17) For that on the facts and in the circumstances of the case, the CIT was unjustified m law and on facts in considering the assessment order to be erroneous for the reasons set out in Para 2(g) of the SCN without in any manner proving that the assessment order was erroneous and prejudicial to the interest of the revenue for the said reasons.

18) For that the appellant craves leave to file additional grounds and/or amend or alter the grounds already taken either before or at the time of hearing of the appeal.”

3. Brief facts of the case are that for the AY 2014-15 the assessee had filed return of income declaring total income of Rs. 12,10,19,584/-. Later the case was selected for scrutiny through CASS on the following parameters:

1. Large deduction claimed under Chapter VI – A

2. Large refund claimed out of advance tax

3. High ratio of refund to TDS

4. Large other expenses claimed in the Profit & Loss A/c

5. Large any other deduction claimed in such BP creating a loss without any income in Profit & Loss a/c

6. Depreciation claimed at higher rates/Higher additional depreciation claimed

7. Large value sale of consideration of property in ITR is less than sale consideration of property reported in TDS return under section 194IA

8. Mismatch in sales turnover reported in Audit Report and ITR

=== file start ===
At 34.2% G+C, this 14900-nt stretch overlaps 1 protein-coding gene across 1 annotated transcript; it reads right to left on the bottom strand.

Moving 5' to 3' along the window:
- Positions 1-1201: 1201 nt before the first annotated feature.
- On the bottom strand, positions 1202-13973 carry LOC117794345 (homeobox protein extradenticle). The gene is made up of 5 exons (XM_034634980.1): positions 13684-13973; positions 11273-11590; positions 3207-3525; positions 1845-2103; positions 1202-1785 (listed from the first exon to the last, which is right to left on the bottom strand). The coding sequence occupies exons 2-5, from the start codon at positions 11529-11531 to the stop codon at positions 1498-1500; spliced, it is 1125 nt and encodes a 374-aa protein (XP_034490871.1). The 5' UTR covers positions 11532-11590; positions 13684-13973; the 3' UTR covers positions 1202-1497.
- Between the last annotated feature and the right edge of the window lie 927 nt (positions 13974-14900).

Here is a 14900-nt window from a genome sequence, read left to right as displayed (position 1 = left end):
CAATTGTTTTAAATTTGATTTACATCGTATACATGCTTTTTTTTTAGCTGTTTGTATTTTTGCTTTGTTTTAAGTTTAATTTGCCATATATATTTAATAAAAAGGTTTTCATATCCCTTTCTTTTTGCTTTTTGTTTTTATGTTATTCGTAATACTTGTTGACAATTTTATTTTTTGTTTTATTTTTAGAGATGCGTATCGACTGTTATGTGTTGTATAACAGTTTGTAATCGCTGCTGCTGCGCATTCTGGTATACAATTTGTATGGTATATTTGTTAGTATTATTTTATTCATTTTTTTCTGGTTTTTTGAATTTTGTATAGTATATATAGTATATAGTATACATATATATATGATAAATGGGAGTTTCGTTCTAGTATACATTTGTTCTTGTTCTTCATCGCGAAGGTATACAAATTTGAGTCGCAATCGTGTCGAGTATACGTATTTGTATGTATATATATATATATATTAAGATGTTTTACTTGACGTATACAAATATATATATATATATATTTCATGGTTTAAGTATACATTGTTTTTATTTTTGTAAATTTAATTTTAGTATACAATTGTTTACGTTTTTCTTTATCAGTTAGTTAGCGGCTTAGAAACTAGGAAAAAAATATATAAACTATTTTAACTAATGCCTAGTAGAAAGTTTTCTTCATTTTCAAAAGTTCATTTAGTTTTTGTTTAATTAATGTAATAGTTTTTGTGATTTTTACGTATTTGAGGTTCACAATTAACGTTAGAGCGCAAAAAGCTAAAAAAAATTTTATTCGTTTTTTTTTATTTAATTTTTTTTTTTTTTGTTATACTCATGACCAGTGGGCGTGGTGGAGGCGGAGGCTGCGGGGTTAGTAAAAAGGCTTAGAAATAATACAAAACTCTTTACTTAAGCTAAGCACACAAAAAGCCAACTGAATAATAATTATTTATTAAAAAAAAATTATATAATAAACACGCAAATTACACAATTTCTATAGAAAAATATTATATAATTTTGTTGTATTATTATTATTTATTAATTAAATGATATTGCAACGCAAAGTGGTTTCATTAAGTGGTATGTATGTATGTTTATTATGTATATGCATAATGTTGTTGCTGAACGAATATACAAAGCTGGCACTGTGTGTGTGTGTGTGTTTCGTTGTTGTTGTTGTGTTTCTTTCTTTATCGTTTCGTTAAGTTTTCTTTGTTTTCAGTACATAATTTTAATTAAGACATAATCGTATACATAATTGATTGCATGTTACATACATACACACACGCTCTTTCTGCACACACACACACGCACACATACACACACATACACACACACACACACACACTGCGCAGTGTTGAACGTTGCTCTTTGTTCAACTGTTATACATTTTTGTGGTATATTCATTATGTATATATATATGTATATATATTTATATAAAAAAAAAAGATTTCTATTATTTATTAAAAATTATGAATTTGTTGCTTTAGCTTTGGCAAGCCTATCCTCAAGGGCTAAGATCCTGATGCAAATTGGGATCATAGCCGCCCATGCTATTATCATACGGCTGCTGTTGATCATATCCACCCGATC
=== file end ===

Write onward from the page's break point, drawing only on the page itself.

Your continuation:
9. Mismatch in amount paid to related persons u/s 40A(2)(b) reported in Audit Report and ITR

4. After conducting enquiries with reference to the foregoing issues and after verification of details furnished by the assessee the AO completed the assessment u/s 143(3) of the Act on 29.12.2016 at a total income of Rs.12,15,42,352/-. Subsequent to completion of the assessment, the Pr. CIT issued two identically worded show cause notices (hereinafter ‘SCN’) u/s 263 of the Act dated 16.05.2017 and 19.07.2017 proposing to interfere with the assessment order since he found fault with the AO’s order dated 29.12.2016 for the following reasons :

“Subsequently, the assessment records of the assesse were called for & on the basis of the verification of the material available on records, it was found that the order of assessment was erroneous so far as it is prejudicial to the interest of revenue on the following grounds:-